Gov. Healey, Mayor Wu, More Pay Tribute To Boston Activist Mel King

Photo: Boston Globe via Getty Images

BOSTON (WBZ NewsRadio) — Tributes are pouring in for late Boston civil rights icon, educator, and politician Mel King, who died Tuesday at the age of 94.

King, a longtime political activist and community organizer, ran three times for a seat on the Boston School Committee—in 1961, 1963, and 1965—losing each time.

In 1967, King became executive director of the Urban League of Greater Boston, a position he held until 1971. That year, he founded the Community Fellows Program and became an adjunct professor of urban studies and planning at the Massachusetts Institute of Technology.

In 1968, he helped organize a sit-in at the Boston Redevelopment Authority offices over the planned development of a parking garage in the South End where housing had been leveled. The three-day protest became known as "Tent City" due to the tents and wooden shanties set up by protestors.

King was elected as a state representative for the 4th Suffolk district in 1973 and served until 1982.

In 1983, King ran for mayor, becoming the first Black candidate to make it to the final election for Mayor of Boston. Though he ultimately lost to Raymond Flynn, the election was known for its civility between the two candidates and for King's use of the term "rainbow coalition" to describe his coalition of support, which preceded Rev. Jesse Jackson's presidential campaign the following year.

King founded the Rainbow Coalition Party in Massachusetts in 1997, which merged with the Green Party in 2002 to form the Green-Rainbow Party.

After retiring from MIT, King established the South End Technology Center to provide computer training for low-income residents and served as its director.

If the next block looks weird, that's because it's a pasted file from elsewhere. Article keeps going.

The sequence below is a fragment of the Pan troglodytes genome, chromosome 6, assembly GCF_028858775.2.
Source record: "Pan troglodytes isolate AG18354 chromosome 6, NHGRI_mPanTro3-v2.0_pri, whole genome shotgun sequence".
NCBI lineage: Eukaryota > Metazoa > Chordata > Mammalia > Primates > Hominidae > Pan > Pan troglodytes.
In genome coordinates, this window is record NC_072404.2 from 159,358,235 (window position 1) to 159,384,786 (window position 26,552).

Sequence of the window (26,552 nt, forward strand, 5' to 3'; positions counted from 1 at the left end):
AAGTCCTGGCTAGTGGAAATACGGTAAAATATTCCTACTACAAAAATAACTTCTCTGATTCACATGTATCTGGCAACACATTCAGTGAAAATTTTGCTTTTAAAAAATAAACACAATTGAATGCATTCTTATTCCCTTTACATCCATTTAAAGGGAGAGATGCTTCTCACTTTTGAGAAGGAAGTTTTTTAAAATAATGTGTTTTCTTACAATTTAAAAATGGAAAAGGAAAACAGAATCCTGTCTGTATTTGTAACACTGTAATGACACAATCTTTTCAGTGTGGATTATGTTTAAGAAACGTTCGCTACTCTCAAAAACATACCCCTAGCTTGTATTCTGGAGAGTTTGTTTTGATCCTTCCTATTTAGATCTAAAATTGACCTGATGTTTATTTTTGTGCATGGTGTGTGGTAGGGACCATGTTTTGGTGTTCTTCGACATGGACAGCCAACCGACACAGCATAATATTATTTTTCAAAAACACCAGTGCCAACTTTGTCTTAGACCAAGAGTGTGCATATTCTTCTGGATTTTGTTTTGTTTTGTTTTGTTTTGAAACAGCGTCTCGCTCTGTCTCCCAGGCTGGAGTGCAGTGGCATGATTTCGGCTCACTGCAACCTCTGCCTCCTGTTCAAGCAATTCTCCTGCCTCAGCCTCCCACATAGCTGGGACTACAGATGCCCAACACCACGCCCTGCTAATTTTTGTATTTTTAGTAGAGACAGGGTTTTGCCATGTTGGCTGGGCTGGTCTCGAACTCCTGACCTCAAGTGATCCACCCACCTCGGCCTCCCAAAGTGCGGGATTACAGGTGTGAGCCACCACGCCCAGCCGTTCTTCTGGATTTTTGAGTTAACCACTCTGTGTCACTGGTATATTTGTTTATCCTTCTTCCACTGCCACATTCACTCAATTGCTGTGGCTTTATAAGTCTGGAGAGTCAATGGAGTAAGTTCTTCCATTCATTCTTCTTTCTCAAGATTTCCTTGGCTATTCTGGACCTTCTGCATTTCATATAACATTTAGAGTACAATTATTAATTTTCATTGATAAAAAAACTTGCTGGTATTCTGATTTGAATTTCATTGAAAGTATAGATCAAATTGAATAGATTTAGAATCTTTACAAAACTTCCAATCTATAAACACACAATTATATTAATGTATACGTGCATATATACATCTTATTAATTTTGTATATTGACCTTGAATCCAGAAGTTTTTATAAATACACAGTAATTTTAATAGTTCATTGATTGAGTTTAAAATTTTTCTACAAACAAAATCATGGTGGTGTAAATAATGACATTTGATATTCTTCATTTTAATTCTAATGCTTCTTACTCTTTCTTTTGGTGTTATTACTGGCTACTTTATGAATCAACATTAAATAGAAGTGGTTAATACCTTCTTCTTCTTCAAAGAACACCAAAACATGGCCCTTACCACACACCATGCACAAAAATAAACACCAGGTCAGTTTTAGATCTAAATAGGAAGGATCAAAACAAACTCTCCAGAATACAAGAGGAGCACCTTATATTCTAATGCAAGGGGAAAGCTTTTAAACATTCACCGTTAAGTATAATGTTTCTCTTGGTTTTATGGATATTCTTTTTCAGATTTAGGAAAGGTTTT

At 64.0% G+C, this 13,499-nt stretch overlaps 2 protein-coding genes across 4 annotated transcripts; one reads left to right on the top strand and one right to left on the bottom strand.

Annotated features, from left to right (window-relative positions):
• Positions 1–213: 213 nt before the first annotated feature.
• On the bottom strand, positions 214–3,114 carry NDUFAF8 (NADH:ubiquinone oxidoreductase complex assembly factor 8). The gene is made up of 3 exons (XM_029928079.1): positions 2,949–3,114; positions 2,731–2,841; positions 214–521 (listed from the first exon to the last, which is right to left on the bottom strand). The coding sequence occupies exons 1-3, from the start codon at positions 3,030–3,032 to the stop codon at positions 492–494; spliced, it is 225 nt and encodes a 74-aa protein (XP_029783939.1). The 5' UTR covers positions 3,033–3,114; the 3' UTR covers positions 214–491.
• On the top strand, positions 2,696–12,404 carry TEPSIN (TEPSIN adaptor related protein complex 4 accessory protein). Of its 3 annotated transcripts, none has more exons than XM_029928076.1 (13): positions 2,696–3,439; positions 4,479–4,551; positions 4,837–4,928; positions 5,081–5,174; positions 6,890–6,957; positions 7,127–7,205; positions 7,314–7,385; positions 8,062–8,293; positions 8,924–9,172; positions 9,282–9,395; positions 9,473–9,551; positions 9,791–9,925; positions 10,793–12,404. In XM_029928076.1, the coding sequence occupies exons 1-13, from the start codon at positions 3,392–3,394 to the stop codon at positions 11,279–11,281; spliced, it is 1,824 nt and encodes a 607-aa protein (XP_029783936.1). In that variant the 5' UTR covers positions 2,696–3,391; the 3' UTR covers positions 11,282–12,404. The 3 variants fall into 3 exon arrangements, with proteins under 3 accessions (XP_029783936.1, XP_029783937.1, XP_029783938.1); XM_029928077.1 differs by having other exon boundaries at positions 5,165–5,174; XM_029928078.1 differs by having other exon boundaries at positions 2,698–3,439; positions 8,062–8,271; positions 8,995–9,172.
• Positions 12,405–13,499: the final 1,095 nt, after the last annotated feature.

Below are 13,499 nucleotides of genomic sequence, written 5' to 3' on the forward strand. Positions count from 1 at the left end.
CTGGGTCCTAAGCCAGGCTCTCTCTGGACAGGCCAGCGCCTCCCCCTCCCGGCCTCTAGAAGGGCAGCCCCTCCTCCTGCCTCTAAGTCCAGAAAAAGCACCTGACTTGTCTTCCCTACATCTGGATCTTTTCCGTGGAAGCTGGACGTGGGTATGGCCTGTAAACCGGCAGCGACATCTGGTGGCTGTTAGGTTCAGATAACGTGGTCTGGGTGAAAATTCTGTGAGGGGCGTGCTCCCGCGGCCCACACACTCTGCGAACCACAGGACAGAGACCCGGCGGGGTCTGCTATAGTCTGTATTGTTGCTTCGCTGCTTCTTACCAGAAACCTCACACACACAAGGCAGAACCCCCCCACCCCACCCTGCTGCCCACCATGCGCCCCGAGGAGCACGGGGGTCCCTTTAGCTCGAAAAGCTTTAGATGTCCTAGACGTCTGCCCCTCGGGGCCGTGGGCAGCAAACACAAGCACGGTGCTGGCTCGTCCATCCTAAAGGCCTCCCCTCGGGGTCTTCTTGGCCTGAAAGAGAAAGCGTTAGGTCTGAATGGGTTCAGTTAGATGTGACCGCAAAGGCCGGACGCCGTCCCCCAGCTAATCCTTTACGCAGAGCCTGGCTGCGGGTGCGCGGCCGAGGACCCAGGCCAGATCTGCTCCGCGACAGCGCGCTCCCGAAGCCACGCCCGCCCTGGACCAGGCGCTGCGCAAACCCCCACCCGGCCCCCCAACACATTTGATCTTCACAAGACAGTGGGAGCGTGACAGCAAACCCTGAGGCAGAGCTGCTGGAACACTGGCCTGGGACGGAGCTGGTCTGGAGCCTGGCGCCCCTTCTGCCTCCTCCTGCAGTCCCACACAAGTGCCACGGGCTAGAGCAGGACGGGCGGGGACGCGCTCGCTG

In 2021, the City of Boston renamed the intersection of Yarmouth Street and Columbus Avenue in the South End to Melvin H. “Mel” King Square in his honor.

"With the passing of Mel King, we have lost a trailblazer in all of its forms: civil rights leader, grassroots organizer, educator, writer, legislator," Gov. Maura Healey said in a statement Wednesday. "He was my friend and one of the smartest men I have ever known. Mel King was an inspiration to me and countless others who sought and fought for a more just future. He was the generational conscience for the entirety of the Commonwealth and the stalwart foundation on which all Boston’s modern progress has been won. Mel taught me and everyone else in the Massachusetts State House what it meant to fight for real justice – racial, economic, and social. From the time we were sworn in together as young State Representatives, to the long hours spent working in the legislature, Mel changed my life, as well as the lives of the Boston communities he fought for day-in and day-out. Mel has passed from this mortal world, but his legacy will live on in our collective consciousness, reaching out in the words, deeds, and spirits of those fighting for justice. His memory will overcome all barriers, and will continue to rewrite what is possible, forever serving as a beacon guiding our path toward progress. For you, Mel, we will never stop fighting."

Healey ordered flags at all state buildings to be lowered to half-staff Tuesday in honor of King.

In a statement, Mayor Michelle Wu said, "For decades, Mel King taught us all how to serve, how to build and how to love. His impact and legacy stretch across the boundaries of neighborhoods, race, class and status. His transformative ideas have shaped generations of organizers and leaders who are diving us closer toward his vision today."

"A trailblazing civil rights icon and a blessing to our city. Mel King: rest in power, my friend," former Mayor Marty Walsh tweeted.

U.S. Attorney Rachael Rollins tweeted, "Today we lost a legend. Mel King deserves all the flowers we can give. This groundbreaking, truth telling, unapologetic advocate fought tirelessly for his community. His impact is felt all over our great city. So honored to have learned from him. May his legacy live on."

"Mel King was always on the move. Organizing. Creating. Teaching. Leading. He was a giant in stature & impact, intentional in his building & wielding of power, in how he showed up in the world," said Congresswoman Ayanna Pressley.

Follow WBZ NewsRadio: Facebook | Twitter | Instagram | iHeartmedia App

Sponsored Content

Sponsored Content